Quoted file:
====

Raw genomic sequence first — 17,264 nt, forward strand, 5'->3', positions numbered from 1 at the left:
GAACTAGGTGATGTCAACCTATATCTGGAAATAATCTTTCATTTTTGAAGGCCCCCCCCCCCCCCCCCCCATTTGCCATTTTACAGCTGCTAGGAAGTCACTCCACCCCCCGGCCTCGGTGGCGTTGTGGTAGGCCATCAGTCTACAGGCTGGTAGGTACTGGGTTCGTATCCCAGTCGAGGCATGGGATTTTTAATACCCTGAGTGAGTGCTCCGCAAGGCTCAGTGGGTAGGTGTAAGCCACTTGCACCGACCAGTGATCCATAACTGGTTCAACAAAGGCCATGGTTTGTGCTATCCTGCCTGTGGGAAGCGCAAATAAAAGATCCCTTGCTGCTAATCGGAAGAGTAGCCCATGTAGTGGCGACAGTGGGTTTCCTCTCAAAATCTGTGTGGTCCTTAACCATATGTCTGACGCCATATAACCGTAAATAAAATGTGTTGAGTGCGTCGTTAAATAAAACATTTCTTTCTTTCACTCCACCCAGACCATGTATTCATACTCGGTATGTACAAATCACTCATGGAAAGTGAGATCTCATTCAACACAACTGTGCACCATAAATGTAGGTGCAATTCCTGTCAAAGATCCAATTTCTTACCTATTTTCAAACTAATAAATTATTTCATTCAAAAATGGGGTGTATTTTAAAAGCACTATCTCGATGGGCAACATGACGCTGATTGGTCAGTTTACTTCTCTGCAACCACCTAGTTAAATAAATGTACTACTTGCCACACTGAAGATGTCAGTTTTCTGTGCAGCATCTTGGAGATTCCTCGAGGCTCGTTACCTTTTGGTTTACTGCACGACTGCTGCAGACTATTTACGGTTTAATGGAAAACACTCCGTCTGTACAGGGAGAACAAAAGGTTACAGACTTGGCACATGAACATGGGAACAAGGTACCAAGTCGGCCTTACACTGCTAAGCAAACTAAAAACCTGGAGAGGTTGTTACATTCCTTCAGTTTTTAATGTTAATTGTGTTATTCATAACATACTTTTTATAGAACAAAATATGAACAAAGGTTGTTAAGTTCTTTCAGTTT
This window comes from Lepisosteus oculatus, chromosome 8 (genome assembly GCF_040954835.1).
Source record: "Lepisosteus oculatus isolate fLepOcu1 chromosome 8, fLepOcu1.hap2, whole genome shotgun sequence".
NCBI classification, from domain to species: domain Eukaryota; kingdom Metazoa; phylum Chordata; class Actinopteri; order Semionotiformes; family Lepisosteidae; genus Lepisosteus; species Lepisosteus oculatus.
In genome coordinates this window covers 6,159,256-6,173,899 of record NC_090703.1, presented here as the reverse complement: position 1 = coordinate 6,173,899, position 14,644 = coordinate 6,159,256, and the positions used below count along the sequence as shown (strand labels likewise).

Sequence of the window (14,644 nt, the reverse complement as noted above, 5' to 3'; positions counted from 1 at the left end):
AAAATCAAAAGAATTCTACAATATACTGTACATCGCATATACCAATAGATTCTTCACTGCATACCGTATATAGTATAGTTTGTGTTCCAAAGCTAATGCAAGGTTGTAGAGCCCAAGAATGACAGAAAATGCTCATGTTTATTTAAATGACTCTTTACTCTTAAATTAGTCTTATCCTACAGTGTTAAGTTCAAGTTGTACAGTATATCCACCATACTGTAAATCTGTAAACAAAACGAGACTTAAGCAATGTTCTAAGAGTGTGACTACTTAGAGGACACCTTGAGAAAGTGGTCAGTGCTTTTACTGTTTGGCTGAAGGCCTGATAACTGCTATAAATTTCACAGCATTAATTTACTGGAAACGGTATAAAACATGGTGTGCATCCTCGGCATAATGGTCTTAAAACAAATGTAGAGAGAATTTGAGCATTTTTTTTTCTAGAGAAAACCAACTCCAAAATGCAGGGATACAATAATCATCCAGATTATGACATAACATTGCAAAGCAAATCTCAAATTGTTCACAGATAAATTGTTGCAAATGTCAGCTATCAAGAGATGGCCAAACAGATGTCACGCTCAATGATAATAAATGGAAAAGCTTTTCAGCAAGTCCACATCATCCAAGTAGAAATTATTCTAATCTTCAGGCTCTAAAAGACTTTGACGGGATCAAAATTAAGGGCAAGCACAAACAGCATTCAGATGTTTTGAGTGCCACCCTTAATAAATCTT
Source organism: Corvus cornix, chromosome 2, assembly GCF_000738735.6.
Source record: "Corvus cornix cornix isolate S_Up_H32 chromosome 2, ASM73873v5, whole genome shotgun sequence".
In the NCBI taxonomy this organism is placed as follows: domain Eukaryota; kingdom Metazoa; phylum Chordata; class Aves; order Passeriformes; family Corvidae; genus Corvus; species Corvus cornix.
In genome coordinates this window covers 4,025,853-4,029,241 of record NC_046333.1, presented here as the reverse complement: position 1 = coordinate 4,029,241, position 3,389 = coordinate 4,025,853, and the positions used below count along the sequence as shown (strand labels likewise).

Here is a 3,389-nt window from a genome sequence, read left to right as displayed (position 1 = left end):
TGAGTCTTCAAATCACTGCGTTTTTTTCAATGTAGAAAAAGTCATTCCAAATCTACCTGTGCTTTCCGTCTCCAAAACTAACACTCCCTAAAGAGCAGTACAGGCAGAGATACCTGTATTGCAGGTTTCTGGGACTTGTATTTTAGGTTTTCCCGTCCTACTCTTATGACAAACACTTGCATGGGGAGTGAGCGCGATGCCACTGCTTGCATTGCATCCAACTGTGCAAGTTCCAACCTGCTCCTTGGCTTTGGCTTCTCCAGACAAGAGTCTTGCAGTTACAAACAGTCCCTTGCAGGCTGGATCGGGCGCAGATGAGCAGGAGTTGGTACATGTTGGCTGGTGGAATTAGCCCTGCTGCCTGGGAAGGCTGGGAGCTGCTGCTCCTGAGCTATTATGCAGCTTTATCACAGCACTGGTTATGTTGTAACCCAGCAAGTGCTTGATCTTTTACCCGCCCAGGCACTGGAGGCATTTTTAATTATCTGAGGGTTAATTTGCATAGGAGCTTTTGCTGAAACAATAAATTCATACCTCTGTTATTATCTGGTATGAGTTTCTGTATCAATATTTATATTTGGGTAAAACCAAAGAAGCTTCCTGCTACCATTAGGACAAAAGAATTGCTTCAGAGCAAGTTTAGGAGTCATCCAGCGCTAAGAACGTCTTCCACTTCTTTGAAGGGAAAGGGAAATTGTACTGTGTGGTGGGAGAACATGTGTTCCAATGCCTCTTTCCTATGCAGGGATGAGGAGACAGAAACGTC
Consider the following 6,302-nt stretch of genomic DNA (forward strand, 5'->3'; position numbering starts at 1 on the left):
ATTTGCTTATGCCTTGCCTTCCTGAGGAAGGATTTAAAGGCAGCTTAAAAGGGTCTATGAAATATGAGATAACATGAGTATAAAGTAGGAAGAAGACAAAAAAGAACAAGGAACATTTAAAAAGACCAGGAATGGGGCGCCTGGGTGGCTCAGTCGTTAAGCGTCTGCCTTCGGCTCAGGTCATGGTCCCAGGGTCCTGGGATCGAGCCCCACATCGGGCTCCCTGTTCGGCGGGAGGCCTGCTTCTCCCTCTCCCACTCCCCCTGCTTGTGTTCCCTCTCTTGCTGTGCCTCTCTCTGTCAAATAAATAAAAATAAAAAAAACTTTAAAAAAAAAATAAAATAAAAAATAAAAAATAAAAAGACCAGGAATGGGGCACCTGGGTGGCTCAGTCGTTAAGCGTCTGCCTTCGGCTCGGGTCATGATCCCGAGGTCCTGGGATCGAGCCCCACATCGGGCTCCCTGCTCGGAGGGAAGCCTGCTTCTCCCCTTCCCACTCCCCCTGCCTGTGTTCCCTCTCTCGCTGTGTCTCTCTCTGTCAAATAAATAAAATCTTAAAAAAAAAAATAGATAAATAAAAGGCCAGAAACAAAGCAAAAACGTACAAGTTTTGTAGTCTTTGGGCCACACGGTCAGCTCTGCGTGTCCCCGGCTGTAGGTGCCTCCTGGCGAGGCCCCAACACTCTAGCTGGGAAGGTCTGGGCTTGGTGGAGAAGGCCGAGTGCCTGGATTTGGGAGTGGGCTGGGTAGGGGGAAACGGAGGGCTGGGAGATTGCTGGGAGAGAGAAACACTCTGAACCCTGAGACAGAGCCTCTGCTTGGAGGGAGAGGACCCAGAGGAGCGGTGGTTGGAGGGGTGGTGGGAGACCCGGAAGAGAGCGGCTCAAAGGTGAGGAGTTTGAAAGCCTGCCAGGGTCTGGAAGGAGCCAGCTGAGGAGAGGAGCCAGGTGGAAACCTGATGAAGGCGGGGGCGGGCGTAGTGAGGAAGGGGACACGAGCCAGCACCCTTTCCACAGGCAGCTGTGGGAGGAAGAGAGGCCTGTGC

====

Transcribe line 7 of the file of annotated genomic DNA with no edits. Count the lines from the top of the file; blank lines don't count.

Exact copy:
Sequence of the window (14,644 nt, the reverse complement as noted above, 5' to 3'; positions counted from 1 at the left end):